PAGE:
After years of downplaying and denigrating the mobile market, Nintendo may be doubling down on it.
Just months after the company announced a partnership with Japanese mobile giant DeNA to create games for Google's Android and Apple's iOS devices, Nintendo may base its next home console around the Android operating system, according to Japan's financial news organization Nikkei.
Nintendo declined comment.
Nintendo, to date, hasn't said much about its next system—currently codenamed NX—other than to acknowledge it's in the works. The company plans to divulge more details next year. If Monday's report is accurate, though, it could point to a new philosophy at the company.
Four years ago, Nintendo President Satoru Iwata famously vilified the mobile industry at a keynote address during the Game Developers Conference in San Francisco.
"Smart phones and social network platforms are not at all like our (industry)," he said at the time. "These verticals have no motivation to maintain the high value of video games. For them, content is something that is created by someone else. Quantity is what makes the money for them. Quantity is how they profit. The quality of video game software does not matter to them. … The fact is, what we produce has value and we should protect that value."
The partnership with DeNA was the beginning of a turnaround, but an Android-based console could be the next step. Iwata, when tipping his hand about NX during the announcement of the DeNA partnership, said the system was a "brand-new concept."
Several times, Nintendo has proven its ability to think outside the box when it comes to hardware. The company calls this its "blue ocean" strategy — which boils down to avoiding a feeding frenzy for a small customer base (aka a "red ocean") when there's a much larger, untapped one available (the "blue ocean"). Both the Wii, with its unorthodox controls, and the dual-screen Nintendo DS have been successful implementations of this strategy.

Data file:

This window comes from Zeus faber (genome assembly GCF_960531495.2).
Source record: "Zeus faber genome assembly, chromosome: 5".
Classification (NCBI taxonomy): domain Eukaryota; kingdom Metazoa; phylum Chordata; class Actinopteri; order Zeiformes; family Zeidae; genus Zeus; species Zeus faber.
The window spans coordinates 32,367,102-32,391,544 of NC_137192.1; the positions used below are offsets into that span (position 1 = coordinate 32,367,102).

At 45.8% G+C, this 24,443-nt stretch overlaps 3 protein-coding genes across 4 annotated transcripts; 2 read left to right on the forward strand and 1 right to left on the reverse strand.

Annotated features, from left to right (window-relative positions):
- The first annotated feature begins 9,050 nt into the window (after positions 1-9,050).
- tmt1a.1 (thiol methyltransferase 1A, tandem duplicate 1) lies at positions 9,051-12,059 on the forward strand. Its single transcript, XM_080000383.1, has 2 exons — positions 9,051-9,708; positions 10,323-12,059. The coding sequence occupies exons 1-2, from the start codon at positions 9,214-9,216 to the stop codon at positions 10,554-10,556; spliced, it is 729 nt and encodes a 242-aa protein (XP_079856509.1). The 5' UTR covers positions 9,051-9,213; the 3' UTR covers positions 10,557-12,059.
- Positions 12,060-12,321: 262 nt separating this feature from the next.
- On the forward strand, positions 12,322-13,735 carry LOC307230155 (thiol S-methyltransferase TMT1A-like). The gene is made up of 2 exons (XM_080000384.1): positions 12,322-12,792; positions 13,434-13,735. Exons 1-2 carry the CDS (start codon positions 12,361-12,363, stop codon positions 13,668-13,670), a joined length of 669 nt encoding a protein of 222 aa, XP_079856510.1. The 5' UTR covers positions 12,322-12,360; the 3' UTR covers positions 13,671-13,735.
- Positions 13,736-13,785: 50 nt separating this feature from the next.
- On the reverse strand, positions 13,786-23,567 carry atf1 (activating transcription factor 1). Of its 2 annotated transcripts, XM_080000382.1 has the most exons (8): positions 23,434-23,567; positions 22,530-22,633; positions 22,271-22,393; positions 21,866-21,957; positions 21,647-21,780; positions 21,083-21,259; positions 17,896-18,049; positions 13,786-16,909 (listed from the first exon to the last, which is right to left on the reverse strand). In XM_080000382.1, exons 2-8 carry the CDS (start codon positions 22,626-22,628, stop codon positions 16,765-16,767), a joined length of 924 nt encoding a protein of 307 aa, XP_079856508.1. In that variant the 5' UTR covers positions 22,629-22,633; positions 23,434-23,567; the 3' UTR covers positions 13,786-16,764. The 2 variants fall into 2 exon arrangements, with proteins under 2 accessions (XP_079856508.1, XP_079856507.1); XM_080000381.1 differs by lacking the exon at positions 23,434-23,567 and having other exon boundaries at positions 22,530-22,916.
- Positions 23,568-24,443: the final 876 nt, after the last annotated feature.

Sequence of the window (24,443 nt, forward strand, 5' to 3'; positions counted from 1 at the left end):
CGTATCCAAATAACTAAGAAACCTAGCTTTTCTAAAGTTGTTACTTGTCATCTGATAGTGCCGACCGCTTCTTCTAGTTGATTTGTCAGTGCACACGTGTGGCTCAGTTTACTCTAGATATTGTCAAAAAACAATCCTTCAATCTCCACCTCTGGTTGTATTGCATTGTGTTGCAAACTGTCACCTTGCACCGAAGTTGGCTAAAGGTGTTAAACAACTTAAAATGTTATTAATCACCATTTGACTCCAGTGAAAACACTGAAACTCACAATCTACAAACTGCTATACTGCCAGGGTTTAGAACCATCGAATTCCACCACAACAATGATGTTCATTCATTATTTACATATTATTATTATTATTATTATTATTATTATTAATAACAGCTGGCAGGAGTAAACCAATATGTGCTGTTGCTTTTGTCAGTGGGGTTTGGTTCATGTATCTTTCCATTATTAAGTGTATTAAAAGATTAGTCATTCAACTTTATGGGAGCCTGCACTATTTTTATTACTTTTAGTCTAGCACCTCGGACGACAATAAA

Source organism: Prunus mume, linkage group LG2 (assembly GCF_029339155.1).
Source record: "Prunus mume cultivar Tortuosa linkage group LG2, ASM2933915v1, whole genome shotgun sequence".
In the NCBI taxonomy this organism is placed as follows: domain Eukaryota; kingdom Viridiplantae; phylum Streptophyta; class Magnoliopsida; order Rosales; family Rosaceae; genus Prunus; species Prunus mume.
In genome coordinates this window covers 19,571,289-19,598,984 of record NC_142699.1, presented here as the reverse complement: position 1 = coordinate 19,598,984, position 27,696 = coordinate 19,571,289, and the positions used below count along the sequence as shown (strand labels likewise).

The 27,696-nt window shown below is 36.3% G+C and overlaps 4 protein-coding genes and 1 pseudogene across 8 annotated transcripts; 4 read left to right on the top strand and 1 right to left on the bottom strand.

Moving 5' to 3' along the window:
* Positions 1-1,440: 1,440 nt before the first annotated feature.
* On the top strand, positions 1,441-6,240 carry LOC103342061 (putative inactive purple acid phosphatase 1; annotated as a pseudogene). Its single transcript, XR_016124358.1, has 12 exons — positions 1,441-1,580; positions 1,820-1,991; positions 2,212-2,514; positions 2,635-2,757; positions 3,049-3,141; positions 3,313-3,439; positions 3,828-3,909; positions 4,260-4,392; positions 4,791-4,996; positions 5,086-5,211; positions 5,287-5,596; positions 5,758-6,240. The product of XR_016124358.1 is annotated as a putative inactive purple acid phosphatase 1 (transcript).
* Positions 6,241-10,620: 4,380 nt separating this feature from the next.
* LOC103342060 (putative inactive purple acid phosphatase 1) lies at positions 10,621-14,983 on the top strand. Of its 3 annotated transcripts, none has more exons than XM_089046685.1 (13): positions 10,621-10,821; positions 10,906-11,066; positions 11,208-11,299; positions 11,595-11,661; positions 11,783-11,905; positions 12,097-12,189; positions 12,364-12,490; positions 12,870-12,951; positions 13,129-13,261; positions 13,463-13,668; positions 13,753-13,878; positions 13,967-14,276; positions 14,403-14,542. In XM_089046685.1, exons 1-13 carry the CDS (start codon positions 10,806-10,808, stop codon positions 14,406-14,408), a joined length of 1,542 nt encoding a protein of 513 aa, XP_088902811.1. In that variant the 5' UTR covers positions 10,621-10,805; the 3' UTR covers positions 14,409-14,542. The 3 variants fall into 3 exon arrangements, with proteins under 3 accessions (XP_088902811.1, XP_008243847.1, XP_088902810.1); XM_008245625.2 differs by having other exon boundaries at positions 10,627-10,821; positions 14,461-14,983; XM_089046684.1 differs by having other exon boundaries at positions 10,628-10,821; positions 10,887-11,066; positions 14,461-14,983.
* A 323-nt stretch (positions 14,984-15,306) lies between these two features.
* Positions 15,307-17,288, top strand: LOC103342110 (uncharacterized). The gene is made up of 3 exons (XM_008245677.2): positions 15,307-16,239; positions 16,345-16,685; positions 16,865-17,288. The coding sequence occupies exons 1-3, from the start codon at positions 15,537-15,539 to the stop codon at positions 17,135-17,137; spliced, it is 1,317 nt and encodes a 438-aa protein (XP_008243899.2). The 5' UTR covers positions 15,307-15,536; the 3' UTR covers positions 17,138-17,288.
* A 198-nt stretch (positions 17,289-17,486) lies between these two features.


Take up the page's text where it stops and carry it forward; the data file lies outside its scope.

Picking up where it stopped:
So hearing that the NX platform is a new concept immediately sparked all sorts of speculation in the gaming world. And the possible addition of Android has a lot of people wondering if the system will be a hybrid home console and portable game platform.
"One thing that a lot of American investors have been wanting is to take Mario to mobile devices," says Eric Handler, senior equity analysts at MKM Partners. "So if they do introduce Android to a new Nintendo console, maybe that will give them what they want."
Regardless of the form the system takes, though, an Android-based system could help Nintendo lure more third-party developers. Nintendo has struggled to do that with with the Wii U, as that system has fallen to a distant third in the current home console generation, behind Sony's PlayStation 4 and Microsoft's Xbox One.
Since its 2012 launch, the Wii U has sold just 9.2 million units. The PlayStation 4, which was launched in 2013, has sold more than 20 million units life to date.
While this apparent further embracing of mobile might be viewed as a surrender of sorts to some people, in fact it may be more of an acknowledgement the gaming industry has changed.
By putting its own spin on that industry, and possibly finding a creative way to blend it into the company's next system, Iwata and company may be positioning Nintendo to move beyond some of its more recent stumbles.